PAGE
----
Opinion Delivered: June 21, 2001
On Petition for Review from the Court of Appeals for the Fifth District of Texas
Eric W. Schulze, Walsh Anderson Brown Schulze Aldridge, Austin, for Petitioner.
John E. Wall, Jr., Law Offices of John E. Wall, Jr., Dallas, for Respondent.
The issue here is whether the trial court has jurisdiction over this suit for retaliatory discharge despite the plaintiff's failure to exhaust her administrative remedies when the defendant did not tell her such remedies existed. The trial court concluded that it lacked jurisdiction and dismissed the case. The court of appeals reversed and remanded, holding that jurisdiction must be determined solely on the plaintiff's pleadings. 47 S.W.3d 529 (Tex.App.-Dallas 2000). We agree with the trial court.
Joyce Sullivan received workers' compensation benefits for an injury she sustained while working as a custodian for the Wilmer-Hutchins Independent School District. Ten months later, when her physician released her to return to work, the District told her that she had been terminated as part of a reduction in personnel for budget reasons. Believing that she had been terminated for filing a compensation claim, she contacted the District's attorney, who told Sullivan that she could not help her. The attorney did not inform Sullivan of the District's grievance procedures or suggest that she seek legal counsel.
Sullivan sued the District for retaliatory discharge. The District filed a plea to the jurisdiction on the ground that Sullivan had not exhausted her administrative remedies. The trial court sustained the plea and dismissed the case. The court of appeals reversed and remanded, holding that Sullivan's pleading that she had exhausted her administrative remedies was conclusive, despite unchallenged evidence to the contrary, absent an allegation by the District that the pleading was fraudulently made to confer jurisdiction on the court when none existed. 47 S.W.3d at 532.
The court of appeals based its holding on its prior decision in Bland Independent School District v. Blue, 989 S.W.2d 441 (Tex.App.-Dallas 1999), which we have since reversed, 34 S.W.3d 547 (Tex. 2000). Sullivan concedes, as she must, that the court of appeals' opinion conflicts with our decision in Bland ISD, but she contends that the court of appeals' decision to reverse the dismissal of the case was correct.
Sullivan admits that she did not exhaust her administrative remedies and acknowledges that exhaustion of remedies is a prerequisite to the trial court's jurisdiction in a case like this involving disputed fact issues. See Texas Educ. Agency v. Cypress-Fairbanks Indep. Sch. Dist., 830 S.W.2d 88, 90 (Tex. 1992); Mission Indep. Sch. Dist. v. Diserens, 188 S.W.2d 568, 570 (Tex. 1945). But she argues that the District should be estopped from asserting a lack of jurisdiction by its attorney's conduct.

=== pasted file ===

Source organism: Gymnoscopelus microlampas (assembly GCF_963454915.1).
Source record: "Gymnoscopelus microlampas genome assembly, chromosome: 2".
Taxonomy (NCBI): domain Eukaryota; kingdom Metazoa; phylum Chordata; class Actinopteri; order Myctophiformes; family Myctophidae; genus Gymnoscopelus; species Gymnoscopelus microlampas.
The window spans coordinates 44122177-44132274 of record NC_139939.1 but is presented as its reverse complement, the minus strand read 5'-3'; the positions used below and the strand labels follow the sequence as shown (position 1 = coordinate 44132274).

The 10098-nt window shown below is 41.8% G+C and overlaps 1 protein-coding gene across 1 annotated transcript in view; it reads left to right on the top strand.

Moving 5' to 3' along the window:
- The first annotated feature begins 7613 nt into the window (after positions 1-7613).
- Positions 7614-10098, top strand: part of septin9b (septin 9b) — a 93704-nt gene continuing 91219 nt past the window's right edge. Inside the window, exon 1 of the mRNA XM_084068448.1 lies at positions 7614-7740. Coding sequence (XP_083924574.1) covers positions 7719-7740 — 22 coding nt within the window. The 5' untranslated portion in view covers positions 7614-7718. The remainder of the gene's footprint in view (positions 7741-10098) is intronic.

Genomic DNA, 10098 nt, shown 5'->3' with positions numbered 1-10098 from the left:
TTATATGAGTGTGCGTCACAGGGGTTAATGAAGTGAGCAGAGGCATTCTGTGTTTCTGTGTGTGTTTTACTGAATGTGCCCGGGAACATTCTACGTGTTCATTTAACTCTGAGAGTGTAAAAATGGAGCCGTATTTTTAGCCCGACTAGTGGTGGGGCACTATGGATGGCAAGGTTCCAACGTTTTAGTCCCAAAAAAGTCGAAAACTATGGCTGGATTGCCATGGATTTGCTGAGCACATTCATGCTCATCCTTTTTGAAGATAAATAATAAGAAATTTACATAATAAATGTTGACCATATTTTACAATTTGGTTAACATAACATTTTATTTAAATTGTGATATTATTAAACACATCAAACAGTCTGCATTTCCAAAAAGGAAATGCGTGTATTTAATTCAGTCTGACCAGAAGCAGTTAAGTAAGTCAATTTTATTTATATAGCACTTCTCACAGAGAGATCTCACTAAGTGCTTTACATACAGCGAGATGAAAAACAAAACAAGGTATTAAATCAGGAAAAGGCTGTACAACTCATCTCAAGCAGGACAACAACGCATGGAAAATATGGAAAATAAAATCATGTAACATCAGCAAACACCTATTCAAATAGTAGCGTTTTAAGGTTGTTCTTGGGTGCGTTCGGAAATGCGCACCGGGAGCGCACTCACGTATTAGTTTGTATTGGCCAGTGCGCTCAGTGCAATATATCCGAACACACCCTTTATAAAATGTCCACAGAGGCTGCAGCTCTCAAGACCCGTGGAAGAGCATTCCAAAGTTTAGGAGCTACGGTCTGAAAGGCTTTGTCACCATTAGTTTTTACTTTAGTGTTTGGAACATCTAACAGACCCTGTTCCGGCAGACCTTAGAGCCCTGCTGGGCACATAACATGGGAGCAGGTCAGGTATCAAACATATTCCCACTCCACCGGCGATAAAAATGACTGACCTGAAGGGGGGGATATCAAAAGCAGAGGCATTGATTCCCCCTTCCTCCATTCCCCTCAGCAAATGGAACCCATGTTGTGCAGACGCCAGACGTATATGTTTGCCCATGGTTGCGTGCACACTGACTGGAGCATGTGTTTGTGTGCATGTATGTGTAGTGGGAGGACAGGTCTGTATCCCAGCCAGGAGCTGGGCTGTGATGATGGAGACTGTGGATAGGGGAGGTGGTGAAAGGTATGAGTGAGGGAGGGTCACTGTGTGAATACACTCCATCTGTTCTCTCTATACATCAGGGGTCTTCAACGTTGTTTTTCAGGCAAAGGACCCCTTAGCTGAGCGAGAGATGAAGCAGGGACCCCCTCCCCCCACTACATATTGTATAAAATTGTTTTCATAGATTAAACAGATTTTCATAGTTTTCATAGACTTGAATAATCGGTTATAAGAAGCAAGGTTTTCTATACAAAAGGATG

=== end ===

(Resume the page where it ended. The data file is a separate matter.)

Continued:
As a general rule, a court cannot acquire subject-matter jurisdiction by estoppel. Nevitt v. Wilson, 285 S.W. 1079, 1084 (Tex. 1926); see also Southern Surety Co. v. Inabnit, 24 S.W.2d 375, 377 (Tex. Comm'n App. 1930, opinion adopted) (holding that an agency may not acquire jurisdiction by estoppel). The rule has been applied in three cases involving circumstances very similar to those in the present case. In Daniel v. Dallas Independent School District, 351 S.W.2d 356 (Tex.App.-El Paso 1961, writ ref'd n.r.e.), a school custodian alleged that he had been wrongfully terminated because of his membership in a union. The plaintiff argued that the school district was estopped to assert a lack of jurisdiction for failure to exhaust administrative remedies because the school board and superintendent had told him after his termination that "there was nothing more for him to do, and that as far as they were concerned the matter was concluded". Id. at 358. The court rejected the argument, stating that "jurisdiction of a court is so important and essential that it has long been held that it cannot be conferred by estoppel. It is a statutory creation or enactment, and cannot be waived or conferred by consent or estoppel. . . ." Id. at 359.
In Washington v. Tyler Independent School District, 932 S.W.2d 686 (Tex.App.-Tyler 1996, no writ), the plaintiff alleged that the school district had terminated her for seeking compensation benefits. She argued that the district was estopped to assert a lack of jurisdiction for failure to exhaust administrative remedies because its representatives had failed to advise her of this prerequisite to filing suit. Id. at 689. Citing Daniel, the court concluded that even if the plaintiff could prove facts amounting to estoppel, jurisdiction could not thereby be conferred on the trial court. Id. at 690.
In Janik v. Lamar Consolidated Independent School District, 961 S.W.2d 322 (Tex.App.-Houston [1st Dist.] 1997, pet. denied), the plaintiff alleged that she had been terminated for discriminatory reasons. She claimed that the district had never told her of the administrative procedures that were prerequisite to suit. Id. at 324. Citing Washington, the court held that the trial could not acquire jurisdiction by estoppel. Id.
Sullivan does not attempt to distinguish Daniel, Washington, and Janik but argues simply that they were wrongly decided. We disagree. A party cannot by his own conduct confer jurisdiction on a court when none exists otherwise. Even if the District misled Sullivan as she claims, her failure to exhaust her administrative remedies is fatal to her action.
Accordingly, the Court grants the District's petition for review and, without hearing oral argument, reverses the judgment of the court of appeals and dismisses the case for want of jurisdiction. Tex.R.App.P. 59.1.